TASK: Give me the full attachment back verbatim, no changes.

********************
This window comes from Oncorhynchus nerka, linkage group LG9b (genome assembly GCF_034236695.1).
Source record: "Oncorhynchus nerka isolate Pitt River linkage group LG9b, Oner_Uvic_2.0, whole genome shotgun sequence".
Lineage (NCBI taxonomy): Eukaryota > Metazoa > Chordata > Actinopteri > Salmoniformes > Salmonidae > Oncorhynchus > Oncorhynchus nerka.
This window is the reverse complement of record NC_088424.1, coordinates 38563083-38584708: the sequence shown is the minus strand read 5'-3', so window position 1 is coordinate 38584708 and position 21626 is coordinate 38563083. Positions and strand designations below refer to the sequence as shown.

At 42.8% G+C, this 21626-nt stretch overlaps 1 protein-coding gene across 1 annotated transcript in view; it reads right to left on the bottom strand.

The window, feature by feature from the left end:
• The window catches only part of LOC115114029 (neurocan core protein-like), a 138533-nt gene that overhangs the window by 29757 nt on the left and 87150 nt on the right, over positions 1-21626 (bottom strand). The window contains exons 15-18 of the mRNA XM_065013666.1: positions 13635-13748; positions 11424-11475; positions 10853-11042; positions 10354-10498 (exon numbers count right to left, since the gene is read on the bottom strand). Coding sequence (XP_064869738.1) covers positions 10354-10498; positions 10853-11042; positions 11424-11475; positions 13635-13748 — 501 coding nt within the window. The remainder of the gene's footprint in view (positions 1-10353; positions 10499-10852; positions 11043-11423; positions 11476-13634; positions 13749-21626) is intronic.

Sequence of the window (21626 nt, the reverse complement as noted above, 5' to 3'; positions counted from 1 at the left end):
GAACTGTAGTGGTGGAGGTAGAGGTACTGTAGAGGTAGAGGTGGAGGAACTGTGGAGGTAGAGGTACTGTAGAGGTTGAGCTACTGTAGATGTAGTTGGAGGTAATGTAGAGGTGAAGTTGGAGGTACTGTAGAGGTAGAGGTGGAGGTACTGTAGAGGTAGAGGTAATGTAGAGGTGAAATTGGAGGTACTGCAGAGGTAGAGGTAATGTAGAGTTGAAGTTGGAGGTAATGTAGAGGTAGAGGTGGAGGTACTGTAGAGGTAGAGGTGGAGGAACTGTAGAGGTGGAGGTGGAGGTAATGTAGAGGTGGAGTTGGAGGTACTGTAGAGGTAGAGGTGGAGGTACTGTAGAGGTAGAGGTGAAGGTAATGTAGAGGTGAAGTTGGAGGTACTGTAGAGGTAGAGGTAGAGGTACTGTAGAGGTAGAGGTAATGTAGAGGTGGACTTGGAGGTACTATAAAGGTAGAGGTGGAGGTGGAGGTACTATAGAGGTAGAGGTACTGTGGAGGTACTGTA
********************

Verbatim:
This window comes from Oncorhynchus nerka, linkage group LG9b (genome assembly GCF_034236695.1).
Source record: "Oncorhynchus nerka isolate Pitt River linkage group LG9b, Oner_Uvic_2.0, whole genome shotgun sequence".
Lineage (NCBI taxonomy): Eukaryota > Metazoa > Chordata > Actinopteri > Salmoniformes > Salmonidae > Oncorhynchus > Oncorhynchus nerka.
This window is the reverse complement of record NC_088424.1, coordinates 38563083-38584708: the sequence shown is the minus strand read 5'-3', so window position 1 is coordinate 38584708 and position 21626 is coordinate 38563083. Positions and strand designations below refer to the sequence as shown.

At 42.8% G+C, this 21626-nt stretch overlaps 1 protein-coding gene across 1 annotated transcript in view; it reads right to left on the bottom strand.

The window, feature by feature from the left end:
• The window catches only part of LOC115114029 (neurocan core protein-like), a 138533-nt gene that overhangs the window by 29757 nt on the left and 87150 nt on the right, over positions 1-21626 (bottom strand). The window contains exons 15-18 of the mRNA XM_065013666.1: positions 13635-13748; positions 11424-11475; positions 10853-11042; positions 10354-10498 (exon numbers count right to left, since the gene is read on the bottom strand). Coding sequence (XP_064869738.1) covers positions 10354-10498; positions 10853-11042; positions 11424-11475; positions 13635-13748 — 501 coding nt within the window. The remainder of the gene's footprint in view (positions 1-10353; positions 10499-10852; positions 11043-11423; positions 11476-13634; positions 13749-21626) is intronic.

Sequence of the window (21626 nt, the reverse complement as noted above, 5' to 3'; positions counted from 1 at the left end):
GAACTGTAGTGGTGGAGGTAGAGGTACTGTAGAGGTAGAGGTGGAGGAACTGTGGAGGTAGAGGTACTGTAGAGGTTGAGCTACTGTAGATGTAGTTGGAGGTAATGTAGAGGTGAAGTTGGAGGTACTGTAGAGGTAGAGGTGGAGGTACTGTAGAGGTAGAGGTAATGTAGAGGTGAAATTGGAGGTACTGCAGAGGTAGAGGTAATGTAGAGTTGAAGTTGGAGGTAATGTAGAGGTAGAGGTGGAGGTACTGTAGAGGTAGAGGTGGAGGAACTGTAGAGGTGGAGGTGGAGGTAATGTAGAGGTGGAGTTGGAGGTACTGTAGAGGTAGAGGTGGAGGTACTGTAGAGGTAGAGGTGAAGGTAATGTAGAGGTGAAGTTGGAGGTACTGTAGAGGTAGAGGTAGAGGTACTGTAGAGGTAGAGGTAATGTAGAGGTGGACTTGGAGGTACTATAAAGGTAGAGGTGGAGGTGGAGGTACTATAGAGGTAGAGGTACTGTGGAGGTACTGTA